PhD Fellow in English literature, School of Humanities, Universiti Sains Malaysia, Penang, Malaysia.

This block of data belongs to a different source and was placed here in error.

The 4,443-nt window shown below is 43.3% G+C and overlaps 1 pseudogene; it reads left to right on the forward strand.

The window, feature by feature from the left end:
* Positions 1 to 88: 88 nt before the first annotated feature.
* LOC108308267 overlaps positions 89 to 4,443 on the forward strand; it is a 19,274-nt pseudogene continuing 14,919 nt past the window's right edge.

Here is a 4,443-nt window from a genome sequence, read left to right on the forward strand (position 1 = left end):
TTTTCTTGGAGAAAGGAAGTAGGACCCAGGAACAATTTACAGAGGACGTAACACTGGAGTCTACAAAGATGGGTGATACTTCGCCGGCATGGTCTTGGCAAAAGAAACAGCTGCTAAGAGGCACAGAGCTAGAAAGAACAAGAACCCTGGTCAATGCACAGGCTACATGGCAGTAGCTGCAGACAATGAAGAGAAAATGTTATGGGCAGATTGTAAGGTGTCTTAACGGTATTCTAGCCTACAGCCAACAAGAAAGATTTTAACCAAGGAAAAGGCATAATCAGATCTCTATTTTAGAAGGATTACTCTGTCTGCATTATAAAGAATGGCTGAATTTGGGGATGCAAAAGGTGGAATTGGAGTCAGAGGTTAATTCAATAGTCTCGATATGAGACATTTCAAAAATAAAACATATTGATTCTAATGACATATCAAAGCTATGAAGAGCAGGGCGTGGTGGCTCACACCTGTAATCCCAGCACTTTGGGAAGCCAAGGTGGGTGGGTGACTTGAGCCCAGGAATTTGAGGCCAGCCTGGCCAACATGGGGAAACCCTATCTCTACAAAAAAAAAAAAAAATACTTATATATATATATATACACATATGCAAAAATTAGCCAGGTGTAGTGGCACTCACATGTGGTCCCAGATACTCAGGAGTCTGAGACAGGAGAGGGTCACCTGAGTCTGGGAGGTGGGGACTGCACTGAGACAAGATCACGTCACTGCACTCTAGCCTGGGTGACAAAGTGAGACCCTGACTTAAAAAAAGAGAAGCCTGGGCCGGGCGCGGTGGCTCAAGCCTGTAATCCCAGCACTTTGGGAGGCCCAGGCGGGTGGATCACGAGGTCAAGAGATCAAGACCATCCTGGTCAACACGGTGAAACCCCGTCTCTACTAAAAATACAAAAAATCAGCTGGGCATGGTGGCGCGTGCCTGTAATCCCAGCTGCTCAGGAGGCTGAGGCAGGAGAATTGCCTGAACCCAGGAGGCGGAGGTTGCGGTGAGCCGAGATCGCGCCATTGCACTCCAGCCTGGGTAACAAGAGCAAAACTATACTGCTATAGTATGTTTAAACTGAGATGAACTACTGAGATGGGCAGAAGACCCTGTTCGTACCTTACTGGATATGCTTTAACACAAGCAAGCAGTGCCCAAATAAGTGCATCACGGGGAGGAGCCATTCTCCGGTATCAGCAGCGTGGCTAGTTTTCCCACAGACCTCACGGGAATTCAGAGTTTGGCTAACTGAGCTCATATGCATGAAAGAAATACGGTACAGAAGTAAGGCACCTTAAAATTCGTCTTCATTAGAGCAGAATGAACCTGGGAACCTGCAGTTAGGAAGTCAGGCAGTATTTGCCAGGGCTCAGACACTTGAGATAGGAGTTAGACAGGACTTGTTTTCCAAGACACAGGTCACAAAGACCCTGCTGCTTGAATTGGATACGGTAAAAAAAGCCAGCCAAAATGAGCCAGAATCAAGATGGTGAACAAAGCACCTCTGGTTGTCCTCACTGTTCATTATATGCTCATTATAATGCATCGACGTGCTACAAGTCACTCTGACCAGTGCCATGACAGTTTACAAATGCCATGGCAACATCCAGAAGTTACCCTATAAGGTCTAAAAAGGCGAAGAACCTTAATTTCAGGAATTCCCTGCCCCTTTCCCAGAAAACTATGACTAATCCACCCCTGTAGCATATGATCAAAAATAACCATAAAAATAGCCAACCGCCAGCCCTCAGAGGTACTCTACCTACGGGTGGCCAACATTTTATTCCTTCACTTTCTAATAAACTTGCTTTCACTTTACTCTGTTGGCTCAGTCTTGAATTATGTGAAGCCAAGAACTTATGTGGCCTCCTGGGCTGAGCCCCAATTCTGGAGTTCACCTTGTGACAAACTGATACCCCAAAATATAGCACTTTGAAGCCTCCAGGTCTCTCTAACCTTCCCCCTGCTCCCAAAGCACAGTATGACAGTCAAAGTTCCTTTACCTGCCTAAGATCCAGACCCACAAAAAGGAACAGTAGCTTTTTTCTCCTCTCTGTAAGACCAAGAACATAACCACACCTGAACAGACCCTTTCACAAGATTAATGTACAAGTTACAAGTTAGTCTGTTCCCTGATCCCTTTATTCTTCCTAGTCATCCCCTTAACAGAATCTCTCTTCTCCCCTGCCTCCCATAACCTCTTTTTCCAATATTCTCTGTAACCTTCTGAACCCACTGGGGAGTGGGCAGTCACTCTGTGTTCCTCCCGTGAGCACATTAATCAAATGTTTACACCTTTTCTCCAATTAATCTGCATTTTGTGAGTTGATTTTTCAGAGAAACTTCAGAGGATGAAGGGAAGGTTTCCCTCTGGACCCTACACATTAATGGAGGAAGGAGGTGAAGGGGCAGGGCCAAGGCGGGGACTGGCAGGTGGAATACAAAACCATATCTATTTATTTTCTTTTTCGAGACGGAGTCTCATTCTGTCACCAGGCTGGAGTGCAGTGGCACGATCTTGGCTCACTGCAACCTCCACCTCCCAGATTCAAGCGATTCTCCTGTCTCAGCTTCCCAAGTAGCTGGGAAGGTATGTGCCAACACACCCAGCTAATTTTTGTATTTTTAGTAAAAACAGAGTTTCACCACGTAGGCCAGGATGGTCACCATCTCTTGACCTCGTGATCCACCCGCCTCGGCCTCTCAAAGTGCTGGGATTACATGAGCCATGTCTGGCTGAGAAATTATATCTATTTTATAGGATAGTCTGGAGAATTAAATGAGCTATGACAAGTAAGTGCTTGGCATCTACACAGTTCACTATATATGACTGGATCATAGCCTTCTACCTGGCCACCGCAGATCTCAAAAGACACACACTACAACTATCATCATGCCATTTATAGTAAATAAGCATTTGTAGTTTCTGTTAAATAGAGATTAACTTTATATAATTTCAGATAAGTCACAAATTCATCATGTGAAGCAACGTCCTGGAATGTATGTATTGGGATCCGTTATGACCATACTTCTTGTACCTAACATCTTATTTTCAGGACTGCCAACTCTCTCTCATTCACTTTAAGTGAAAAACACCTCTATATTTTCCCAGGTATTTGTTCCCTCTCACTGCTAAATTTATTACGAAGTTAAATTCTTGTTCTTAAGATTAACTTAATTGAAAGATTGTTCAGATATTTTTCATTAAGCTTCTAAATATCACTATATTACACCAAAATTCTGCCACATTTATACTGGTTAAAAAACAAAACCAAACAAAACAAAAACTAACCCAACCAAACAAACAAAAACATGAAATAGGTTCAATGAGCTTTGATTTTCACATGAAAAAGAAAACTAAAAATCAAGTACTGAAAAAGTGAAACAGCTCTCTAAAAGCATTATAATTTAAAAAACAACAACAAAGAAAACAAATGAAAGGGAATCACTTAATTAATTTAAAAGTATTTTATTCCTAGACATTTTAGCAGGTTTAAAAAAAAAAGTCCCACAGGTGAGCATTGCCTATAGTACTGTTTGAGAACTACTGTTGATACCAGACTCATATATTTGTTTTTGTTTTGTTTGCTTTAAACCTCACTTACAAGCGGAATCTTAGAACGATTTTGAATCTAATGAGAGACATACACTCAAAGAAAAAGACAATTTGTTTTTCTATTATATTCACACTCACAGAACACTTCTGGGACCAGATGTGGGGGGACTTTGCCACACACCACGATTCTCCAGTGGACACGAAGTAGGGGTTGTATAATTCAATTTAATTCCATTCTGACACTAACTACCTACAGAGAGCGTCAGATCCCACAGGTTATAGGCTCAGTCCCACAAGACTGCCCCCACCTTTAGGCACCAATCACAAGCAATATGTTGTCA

Current feminisms have emphasized the systematic nature of women’s oppression. Feminist scholars like Luce Irigaray insist that woman’s difference and otherness is a matter of male-dominated institutional definition: because the woman is theoretically subordinated to the concept of masculinity, she is seen and objectified by the man as his opposite, described as an absence, a lack, and, most notoriously, the other. The metaphor of vision, or the panoptic gaze, is thus faulted with a construction of “sexist norms”, and with the institutional definitions of gender and sexual difference. This paper examines the contention in the key theoretical writings of men—Freud, Lacan, and Sartre—who are engaged with the notion of femininity. Their conceptualizations on the notions of scopophilia, exhibitionism, and narcissism are specifically examined to explore the way the dichotomy of a male subject and a female object is formulated and perpetuated through heterocenteric assumptions about the gaze. It is concluded that within the masculine framework of Western metaphysics, a woman’s entry into a presiding scopic economy contributes to her ineluctable limitation to passivity and her socio-sexual victimization. In this regard, the panoptic gaze is endowed with a constitutive influence upon the subjectivity of the individuals—appropriating the woman into a definable being.